FRENSHIP deliver a captivating performance at New York’s Irving Plaza.
It was just before 10PM on a Wednesday night and I was in front of an empty stage after an electrifying performance by Glades, the opener. I didn’t know what to expect for FRENSHIP’s performance that night, but after their set, I left completely in awe of the duo and the immense passion they have for their music. There was something very special about their performance. Maybe it was the welcoming demeanor of their stage presence or just the sheer amount of joy that was brought to the crowd that night. Everything about the night was detailed, yet flowed so effortlessly. James Sunderland and Brett Hite performed and danced like no one was watching. It was two friends having the time of their lives.
The duo was front and center, with a keyboardist and drummer at the back. The stage was filled with plants, two fluorescent umbrellas in the back corners that illuminated to the beat of the music, and a circular neon light in the center. The perfect aura of colors and bright lights radiating positivity, just like the reassuring feeling I got when I heard their music. From shades of pink and green to blue and orange, each song had a different light production to set the mood.
Throughout the night, Sunderland and Brett switched between playing their respective instruments, and having a full on dance party on stage. Their stage presence and performance was captivating and their pure joy for doing what they do was contagious, as I smiled right back at them. The soothing timbre of their voices live impressed me, but what really caught my attention was the simple yet smooth dance moves they seemed to have choreographed for some of their songs. You could tell they were absolutely comfortable on stage.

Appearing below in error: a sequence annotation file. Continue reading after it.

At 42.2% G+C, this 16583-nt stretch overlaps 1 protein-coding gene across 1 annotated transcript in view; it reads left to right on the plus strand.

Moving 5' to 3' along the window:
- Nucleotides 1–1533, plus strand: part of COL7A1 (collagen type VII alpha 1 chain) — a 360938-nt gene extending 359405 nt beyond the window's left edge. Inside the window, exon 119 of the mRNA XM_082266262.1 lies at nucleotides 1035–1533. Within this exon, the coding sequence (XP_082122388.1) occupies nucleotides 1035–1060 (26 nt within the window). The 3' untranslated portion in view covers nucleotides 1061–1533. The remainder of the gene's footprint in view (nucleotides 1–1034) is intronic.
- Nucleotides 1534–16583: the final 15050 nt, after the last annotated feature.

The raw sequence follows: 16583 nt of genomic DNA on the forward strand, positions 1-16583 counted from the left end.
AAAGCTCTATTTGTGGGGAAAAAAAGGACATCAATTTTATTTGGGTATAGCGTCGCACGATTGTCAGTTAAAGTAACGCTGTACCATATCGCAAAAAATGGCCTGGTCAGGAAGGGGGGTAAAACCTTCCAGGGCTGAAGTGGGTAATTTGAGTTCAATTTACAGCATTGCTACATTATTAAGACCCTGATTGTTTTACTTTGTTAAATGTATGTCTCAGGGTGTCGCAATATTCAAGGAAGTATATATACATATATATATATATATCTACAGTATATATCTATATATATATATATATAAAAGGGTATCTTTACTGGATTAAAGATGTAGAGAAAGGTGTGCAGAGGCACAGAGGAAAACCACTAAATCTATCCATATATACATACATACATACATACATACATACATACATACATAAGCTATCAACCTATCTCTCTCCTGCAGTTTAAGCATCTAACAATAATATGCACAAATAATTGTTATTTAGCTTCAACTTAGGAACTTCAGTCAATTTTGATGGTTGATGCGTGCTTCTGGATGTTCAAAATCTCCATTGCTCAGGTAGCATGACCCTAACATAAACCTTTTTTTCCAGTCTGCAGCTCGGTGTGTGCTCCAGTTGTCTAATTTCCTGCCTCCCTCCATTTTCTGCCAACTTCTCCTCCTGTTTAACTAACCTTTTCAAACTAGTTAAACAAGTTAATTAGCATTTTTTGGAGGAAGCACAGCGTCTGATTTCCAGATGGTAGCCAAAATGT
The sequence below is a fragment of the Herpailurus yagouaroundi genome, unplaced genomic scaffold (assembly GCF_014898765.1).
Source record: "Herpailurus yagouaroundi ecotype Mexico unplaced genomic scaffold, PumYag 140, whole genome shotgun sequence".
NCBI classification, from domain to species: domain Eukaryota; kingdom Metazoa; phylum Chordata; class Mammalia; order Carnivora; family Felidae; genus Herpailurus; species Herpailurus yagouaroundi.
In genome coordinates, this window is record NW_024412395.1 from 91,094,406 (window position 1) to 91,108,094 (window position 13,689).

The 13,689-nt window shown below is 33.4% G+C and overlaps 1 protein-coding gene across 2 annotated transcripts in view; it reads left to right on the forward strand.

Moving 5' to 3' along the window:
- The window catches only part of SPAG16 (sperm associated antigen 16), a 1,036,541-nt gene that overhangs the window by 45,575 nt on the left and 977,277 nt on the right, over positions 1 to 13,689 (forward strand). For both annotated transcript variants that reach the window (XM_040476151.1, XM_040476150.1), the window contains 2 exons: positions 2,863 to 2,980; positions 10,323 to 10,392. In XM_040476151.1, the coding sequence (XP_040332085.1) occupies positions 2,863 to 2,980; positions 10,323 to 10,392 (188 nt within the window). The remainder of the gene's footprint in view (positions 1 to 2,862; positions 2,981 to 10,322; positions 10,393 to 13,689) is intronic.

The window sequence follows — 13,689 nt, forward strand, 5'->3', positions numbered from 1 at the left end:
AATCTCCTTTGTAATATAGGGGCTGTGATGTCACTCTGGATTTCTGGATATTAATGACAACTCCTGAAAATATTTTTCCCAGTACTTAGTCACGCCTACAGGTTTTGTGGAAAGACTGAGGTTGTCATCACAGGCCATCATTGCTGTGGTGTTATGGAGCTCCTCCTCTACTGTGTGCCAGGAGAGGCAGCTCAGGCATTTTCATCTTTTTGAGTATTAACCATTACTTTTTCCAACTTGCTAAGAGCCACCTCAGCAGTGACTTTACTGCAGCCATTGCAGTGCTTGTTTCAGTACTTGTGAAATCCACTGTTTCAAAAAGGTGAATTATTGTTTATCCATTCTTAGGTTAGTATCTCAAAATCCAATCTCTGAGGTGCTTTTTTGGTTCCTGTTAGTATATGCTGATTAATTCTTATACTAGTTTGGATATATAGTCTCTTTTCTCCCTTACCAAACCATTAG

The crowd that night danced right along with them, and as each song was played, the energy was heightened. They played a majority of songs off their debut album, Vacation, such as “Wide Open”, “Won’t Let You Go”, and “Wanted A Name.”’
As the night came to a close, they announced their last song “1000 Nights” and the crowd sang every lyric with them. They exited the stage promptly. After moments of chanting and screaming from a crowd hungry for more, the band returned to the stage for the encore. Sunderland made his way down to the barricade and started singing acapella to “GOODMORNING, Goodbye.” The energy gradually picked up again through their encore, and peaked at the moment I was waiting for all night.
Throughout the whole set, I was wondering when they would perform their hit song “Capsize.” I was curious to see how they would integrate Emily Warren’s vocals from the track into the live performance. Would they just sing her part? Would it be a pre-recorded vocal cut of her voice? To my surprise and with unmatched excitement from the crowd and I, Celeste Tauchar (keyboardist) emerges from behind her piano at the back of the stage and starts to sing the airy runs to begin the song. It was a magical moment and Tauchar killed it to put it very simply.
After the conclusion of the “Capsize” the duo thanked everyone for coming and played their actual last song, “Anywhere But Here.” They swayed for the last time that night so in sync and smoothly to the beat of the song. It was mesmerizing.
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?© Kelsey Fitzgerald